You might know that you can move money from your employer’s qualified retirement plan to an IRA when you leave the employer. But do you know you may be able to take advantage of this opportunity while still employed by the company? There can be big benefits to this move.
What is an In-Service Withdrawal?
Basically, some companies allow active employees to move funds from an employer-sponsored qualified plan, such as a 401(k) or 403(b), while still contributing to the plan. When handled as a direct rollover, an actively working employee (usually age 59½ or older) then can buy an Individual Retirement Annuity (IRA) without current taxation. Of course, if a withdrawal is not rolled over to a qualified plan or IRA, it is considered taxable income (and may be subject to a 10% federal penalty if less than age 59½). But done right, there can be advantages to making this move.
What are the Benefits of an In-Service Withdrawal?
Using an in-service withdrawal to fund a deferred annuity in an IRA can offer these potential benefits:
- You may be able to gain more control over the retirement funds.
- You may be able to protect your retirement funds from market volatility.
- You may be able to choose options you feel better suit your retirement needs.
- You may be able to ensure yourself a guaranteed income stream in retirement.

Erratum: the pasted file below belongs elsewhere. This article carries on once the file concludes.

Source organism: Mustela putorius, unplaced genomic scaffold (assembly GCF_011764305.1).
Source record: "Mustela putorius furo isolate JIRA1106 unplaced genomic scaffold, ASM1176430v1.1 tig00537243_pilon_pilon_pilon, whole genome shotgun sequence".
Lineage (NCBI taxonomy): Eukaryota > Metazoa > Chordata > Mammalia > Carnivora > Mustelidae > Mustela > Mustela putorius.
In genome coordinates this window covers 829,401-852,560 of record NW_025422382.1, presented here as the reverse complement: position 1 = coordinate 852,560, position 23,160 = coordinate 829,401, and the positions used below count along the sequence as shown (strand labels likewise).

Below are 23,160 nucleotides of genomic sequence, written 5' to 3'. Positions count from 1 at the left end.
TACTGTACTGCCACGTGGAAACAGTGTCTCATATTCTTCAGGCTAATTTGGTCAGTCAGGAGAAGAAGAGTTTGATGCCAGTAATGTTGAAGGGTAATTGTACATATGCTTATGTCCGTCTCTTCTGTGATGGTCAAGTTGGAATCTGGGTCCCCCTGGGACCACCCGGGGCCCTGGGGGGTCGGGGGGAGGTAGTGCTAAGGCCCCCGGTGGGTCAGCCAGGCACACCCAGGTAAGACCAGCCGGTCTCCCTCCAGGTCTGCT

What are the Next Steps?
- Talk to a Pro: Talk to your financial professional and see if taking an in-service withdrawal to fund an individual retirement annuity may benefit you.
- Talk to a Plan Administrator: Talk to your employer’s plan administrator about eligibility and requirements. They can tell you if the plan allows in-service withdrawals, and about any rules, such as withdrawal limits, fund types, transfer timing, etc.
Importance of Direct Rollover
As you consider an in-service withdrawal, it’s important to be certain your financial professional and plan administrator handle it properly — as a direct rollover.
With a direct rollover, your funds transfer from the plan trustee directly to another qualified retirement plan or IRA. By doing so they are not subject to tax withholding.
If your funds transfer to you, the plan participant, plan administrators must withhold 20% for federal income tax purposes, even if you intend to roll all the funds over within the 60-day time limit. This is a critical detail; one you don’t want to dismiss.
Added Considerations: Get the Complete Picture
- Talk with a tax advisor about potential tax implications before moving money out of your retirement plan.
- Use the proper paperwork. Most qualified plans have specific forms for direct rollovers.
- Some qualified plans may cease matching contributions for a period after taking an in-service withdrawal.
- The tax code allows the following to be rolled over from a qualified plan as an in-service withdrawal: Employer matching and profit-sharing contributions Employee after-tax contributions (non-Roth)
- Employee pre-tax and Roth contributions after age 59½
- The tax code does not allow rolling over the following before age 59½:
- Employer safe harbor match or safe harbor non-elective contributions
- Employee pre-tax or Roth contributions